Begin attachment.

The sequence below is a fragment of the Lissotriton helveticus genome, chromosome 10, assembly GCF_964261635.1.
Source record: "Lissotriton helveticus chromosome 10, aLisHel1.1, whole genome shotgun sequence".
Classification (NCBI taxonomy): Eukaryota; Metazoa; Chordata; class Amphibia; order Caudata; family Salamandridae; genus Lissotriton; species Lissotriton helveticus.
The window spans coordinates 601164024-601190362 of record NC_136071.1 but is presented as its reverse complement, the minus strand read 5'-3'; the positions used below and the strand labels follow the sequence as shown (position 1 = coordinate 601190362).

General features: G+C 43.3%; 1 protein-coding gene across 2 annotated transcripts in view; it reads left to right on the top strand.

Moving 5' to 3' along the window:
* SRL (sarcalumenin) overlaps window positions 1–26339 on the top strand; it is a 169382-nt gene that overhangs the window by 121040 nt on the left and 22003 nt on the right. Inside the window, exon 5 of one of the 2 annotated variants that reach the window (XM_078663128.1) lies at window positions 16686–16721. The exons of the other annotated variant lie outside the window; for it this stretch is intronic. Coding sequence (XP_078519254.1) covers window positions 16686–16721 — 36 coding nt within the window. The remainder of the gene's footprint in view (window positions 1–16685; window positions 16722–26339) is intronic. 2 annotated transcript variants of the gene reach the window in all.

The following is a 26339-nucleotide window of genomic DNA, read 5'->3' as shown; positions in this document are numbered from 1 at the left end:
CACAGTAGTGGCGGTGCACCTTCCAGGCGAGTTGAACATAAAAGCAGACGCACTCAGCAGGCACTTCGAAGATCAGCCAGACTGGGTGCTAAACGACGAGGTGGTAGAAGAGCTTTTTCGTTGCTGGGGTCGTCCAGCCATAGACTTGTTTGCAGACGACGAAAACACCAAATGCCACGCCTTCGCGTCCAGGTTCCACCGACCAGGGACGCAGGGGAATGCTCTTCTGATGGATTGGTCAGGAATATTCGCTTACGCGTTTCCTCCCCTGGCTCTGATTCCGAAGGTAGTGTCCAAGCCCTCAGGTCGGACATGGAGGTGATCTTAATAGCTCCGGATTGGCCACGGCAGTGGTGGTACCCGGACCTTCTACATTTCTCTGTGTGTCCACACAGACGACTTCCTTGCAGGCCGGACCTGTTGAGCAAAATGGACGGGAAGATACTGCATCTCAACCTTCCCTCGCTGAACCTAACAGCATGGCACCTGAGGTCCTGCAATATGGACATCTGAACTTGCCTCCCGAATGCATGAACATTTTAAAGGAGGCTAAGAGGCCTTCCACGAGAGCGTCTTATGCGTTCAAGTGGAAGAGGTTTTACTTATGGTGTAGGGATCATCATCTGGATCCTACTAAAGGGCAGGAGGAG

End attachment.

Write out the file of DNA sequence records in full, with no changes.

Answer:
The sequence below is a fragment of the Lissotriton helveticus genome, chromosome 10, assembly GCF_964261635.1.
Source record: "Lissotriton helveticus chromosome 10, aLisHel1.1, whole genome shotgun sequence".
Classification (NCBI taxonomy): Eukaryota; Metazoa; Chordata; class Amphibia; order Caudata; family Salamandridae; genus Lissotriton; species Lissotriton helveticus.
The window spans coordinates 601164024-601190362 of record NC_136071.1 but is presented as its reverse complement, the minus strand read 5'-3'; the positions used below and the strand labels follow the sequence as shown (position 1 = coordinate 601190362).

General features: G+C 43.3%; 1 protein-coding gene across 2 annotated transcripts in view; it reads left to right on the top strand.

Moving 5' to 3' along the window:
* SRL (sarcalumenin) overlaps window positions 1–26339 on the top strand; it is a 169382-nt gene that overhangs the window by 121040 nt on the left and 22003 nt on the right. Inside the window, exon 5 of one of the 2 annotated variants that reach the window (XM_078663128.1) lies at window positions 16686–16721. The exons of the other annotated variant lie outside the window; for it this stretch is intronic. Coding sequence (XP_078519254.1) covers window positions 16686–16721 — 36 coding nt within the window. The remainder of the gene's footprint in view (window positions 1–16685; window positions 16722–26339) is intronic. 2 annotated transcript variants of the gene reach the window in all.

The following is a 26339-nucleotide window of genomic DNA, read 5'->3' as shown; positions in this document are numbered from 1 at the left end:
CACAGTAGTGGCGGTGCACCTTCCAGGCGAGTTGAACATAAAAGCAGACGCACTCAGCAGGCACTTCGAAGATCAGCCAGACTGGGTGCTAAACGACGAGGTGGTAGAAGAGCTTTTTCGTTGCTGGGGTCGTCCAGCCATAGACTTGTTTGCAGACGACGAAAACACCAAATGCCACGCCTTCGCGTCCAGGTTCCACCGACCAGGGACGCAGGGGAATGCTCTTCTGATGGATTGGTCAGGAATATTCGCTTACGCGTTTCCTCCCCTGGCTCTGATTCCGAAGGTAGTGTCCAAGCCCTCAGGTCGGACATGGAGGTGATCTTAATAGCTCCGGATTGGCCACGGCAGTGGTGGTACCCGGACCTTCTACATTTCTCTGTGTGTCCACACAGACGACTTCCTTGCAGGCCGGACCTGTTGAGCAAAATGGACGGGAAGATACTGCATCTCAACCTTCCCTCGCTGAACCTAACAGCATGGCACCTGAGGTCCTGCAATATGGACATCTGAACTTGCCTCCCGAATGCATGAACATTTTAAAGGAGGCTAAGAGGCCTTCCACGAGAGCGTCTTATGCGTTCAAGTGGAAGAGGTTTTACTTATGGTGTAGGGATCATCATCTGGATCCTACTAAAGGGCAGGAGGAG